October 26, 2015
Broad Bean & Halloumi Salata
- approx. 500g broad beans
- 100 g halloumi - I used goat milk Halloumi from Cranky Goat
- handful chopped mint leaves
- sea salt and cracked pepper
- lemon juice
- extra virgin olive oil
- Remove the beans from the pods. Blanch in a pot of rapidly boiling water until the skins burst, about 2 minutes (depends how large the beans are). Refresh in cold water and drain thoroughly.
- Slice the halloumi into 5mm strips and grill in heavy-based saucepan until golden on both sides. Chop into cubes. Toss the broad beans, halloumi and chopped mint together. Season well and dress with lemon juice and olive oil. Eat immediately.
Some of the best food I have ever experienced was during a visit to the Greek Islands. My mum was house-sitting for several months on the island of Paros (as you do), so I flew across the world to visit her. It was winter so the tavernas (small Greek restaurants often run by the whole family) were very quiet, however, that didn’t impede on the quality of the food.
Every meal was perfect, simply flavoured, and always accompanied by homemade bread, house-pressed olive oil and wine made from grapes grown on the island – or from the courtyard of the taverna itself. In a way it was like coming home for me, summing up all that I believe in – eating local, eating in season, keeping it simple.
The salata I share today is to celebrate eating local as we did in Greece. All the ingredients are sourced from my garden and our greater region of local producers. It truly is a labour of love preparing broad beans, however, when each bite results in the perfect balance of flavours it is worth every ounce of effort. With our small plate of salata we sat together on our veranda now completely shaded by the magnolia growing through it. The four of us ,with a fork each, piercing the tender beans and squeaky halloumi (yep, halloumi really is squeaky much to the children’s delight!).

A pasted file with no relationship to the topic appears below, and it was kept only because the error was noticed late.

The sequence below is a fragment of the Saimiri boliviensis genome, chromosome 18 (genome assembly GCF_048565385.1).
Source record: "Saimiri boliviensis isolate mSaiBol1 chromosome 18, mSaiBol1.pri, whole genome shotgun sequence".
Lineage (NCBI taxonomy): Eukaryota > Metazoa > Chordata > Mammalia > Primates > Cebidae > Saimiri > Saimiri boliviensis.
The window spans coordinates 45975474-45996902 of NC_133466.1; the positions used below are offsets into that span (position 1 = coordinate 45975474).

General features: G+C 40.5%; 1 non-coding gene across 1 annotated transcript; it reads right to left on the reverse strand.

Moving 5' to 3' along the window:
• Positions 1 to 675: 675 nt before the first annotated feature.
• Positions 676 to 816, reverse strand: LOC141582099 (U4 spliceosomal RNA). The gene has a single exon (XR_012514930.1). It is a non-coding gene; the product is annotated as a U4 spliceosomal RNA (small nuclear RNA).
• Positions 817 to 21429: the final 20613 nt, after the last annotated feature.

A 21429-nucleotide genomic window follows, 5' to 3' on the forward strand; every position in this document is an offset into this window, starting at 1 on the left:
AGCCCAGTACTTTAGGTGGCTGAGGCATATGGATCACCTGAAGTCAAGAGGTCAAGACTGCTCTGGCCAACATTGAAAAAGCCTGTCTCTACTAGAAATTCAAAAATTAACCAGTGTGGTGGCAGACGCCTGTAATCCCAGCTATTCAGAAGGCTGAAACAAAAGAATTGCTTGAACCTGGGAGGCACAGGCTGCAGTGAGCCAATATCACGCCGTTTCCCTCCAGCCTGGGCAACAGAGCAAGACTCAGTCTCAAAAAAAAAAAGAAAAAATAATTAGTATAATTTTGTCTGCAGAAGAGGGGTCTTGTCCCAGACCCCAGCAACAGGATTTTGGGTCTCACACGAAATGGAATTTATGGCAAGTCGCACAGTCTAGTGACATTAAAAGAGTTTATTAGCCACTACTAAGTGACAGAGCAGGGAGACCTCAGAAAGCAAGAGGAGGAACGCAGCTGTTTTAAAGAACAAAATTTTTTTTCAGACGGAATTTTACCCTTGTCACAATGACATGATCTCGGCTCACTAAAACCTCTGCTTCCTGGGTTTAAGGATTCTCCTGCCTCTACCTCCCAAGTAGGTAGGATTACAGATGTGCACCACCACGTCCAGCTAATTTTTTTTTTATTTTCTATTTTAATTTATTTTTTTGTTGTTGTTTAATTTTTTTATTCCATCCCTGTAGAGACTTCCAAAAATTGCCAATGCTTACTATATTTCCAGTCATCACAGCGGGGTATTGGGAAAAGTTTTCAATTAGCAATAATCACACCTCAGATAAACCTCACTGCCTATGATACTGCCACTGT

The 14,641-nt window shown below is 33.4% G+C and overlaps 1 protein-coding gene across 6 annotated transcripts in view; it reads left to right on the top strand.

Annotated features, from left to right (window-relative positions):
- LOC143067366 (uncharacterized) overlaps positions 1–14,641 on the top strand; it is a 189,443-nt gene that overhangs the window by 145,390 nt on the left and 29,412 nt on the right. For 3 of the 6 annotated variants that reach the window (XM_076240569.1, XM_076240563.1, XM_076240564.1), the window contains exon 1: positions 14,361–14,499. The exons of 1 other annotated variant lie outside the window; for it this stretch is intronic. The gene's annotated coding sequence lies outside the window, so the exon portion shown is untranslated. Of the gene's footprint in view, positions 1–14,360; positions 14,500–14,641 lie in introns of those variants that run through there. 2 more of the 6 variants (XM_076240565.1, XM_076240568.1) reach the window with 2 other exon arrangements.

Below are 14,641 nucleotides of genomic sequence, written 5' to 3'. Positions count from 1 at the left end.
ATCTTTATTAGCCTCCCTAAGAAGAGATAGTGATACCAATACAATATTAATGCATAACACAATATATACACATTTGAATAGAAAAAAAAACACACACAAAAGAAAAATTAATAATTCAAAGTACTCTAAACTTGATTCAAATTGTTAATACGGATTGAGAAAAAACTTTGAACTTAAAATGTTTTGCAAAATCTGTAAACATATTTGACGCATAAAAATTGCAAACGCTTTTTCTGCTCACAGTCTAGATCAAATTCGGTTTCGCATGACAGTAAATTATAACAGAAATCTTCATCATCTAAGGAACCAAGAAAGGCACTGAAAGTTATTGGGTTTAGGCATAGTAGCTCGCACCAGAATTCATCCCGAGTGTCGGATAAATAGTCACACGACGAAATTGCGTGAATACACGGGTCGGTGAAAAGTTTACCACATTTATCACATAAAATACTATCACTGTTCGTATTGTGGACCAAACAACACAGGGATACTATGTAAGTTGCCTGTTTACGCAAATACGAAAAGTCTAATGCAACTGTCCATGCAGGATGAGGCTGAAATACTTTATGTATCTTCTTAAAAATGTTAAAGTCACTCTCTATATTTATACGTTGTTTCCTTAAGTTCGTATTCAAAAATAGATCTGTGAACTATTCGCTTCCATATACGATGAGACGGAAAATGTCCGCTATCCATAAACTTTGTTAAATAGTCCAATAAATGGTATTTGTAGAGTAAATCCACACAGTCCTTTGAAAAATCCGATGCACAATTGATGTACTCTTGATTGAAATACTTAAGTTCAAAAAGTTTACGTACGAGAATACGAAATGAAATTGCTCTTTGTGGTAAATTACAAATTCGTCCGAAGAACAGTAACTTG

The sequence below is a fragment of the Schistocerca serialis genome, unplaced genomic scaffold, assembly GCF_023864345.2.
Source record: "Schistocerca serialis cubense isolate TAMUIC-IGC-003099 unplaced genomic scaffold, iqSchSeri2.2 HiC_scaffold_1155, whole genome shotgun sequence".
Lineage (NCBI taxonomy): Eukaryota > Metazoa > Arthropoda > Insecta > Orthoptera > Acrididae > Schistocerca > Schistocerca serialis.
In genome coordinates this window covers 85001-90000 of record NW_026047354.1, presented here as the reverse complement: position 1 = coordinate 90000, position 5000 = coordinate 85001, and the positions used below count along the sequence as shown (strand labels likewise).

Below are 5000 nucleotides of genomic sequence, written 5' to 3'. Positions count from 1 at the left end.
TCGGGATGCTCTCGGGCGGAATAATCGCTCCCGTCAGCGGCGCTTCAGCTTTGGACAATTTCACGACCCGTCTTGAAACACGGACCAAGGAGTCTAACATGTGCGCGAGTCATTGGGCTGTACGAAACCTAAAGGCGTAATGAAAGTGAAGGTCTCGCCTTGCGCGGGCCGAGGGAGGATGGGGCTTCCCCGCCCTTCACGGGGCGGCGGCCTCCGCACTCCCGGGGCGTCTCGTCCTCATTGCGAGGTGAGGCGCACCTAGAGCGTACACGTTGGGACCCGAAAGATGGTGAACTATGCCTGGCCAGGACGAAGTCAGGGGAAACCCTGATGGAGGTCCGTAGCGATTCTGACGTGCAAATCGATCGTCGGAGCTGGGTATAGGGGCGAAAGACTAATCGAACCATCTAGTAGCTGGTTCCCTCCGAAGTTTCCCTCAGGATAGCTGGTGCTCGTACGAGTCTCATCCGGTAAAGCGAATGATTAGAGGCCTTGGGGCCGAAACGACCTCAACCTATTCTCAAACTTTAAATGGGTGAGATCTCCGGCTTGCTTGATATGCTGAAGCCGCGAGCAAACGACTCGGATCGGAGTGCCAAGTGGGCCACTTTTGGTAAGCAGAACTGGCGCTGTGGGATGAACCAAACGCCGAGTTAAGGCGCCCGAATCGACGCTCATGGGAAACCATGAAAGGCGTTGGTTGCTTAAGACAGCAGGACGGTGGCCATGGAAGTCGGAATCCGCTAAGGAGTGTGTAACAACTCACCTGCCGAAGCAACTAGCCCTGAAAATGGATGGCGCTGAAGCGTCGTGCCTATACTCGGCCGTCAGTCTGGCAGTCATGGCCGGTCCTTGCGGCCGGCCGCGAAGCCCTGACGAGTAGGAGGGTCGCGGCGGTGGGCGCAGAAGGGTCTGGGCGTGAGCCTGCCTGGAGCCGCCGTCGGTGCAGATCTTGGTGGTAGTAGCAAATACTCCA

As we sat we admired the new addition to our garden, a glasshouse my husband built over several weeks. Made from a foundation of concrete blocks including a block wall at the rear that warms up during the day to radiate heat through the night. The windows were recycled from a friend’s house that is being renovated, and the door and roof made from twinwall polycarbonate (kind of like the plastic equivalent of double glazing) – unfortunately a secondhand glass door could not be found, and patience was wearing thin to get planting. The temperature in the glasshouse is already reaching 45C during the day. The tomato plants that can be seen through the window were planted only 2 weeks ago! A huge thanks to my clever husband for having the idea and making it happen. This is going to be an amazing summer of homegrown goodness.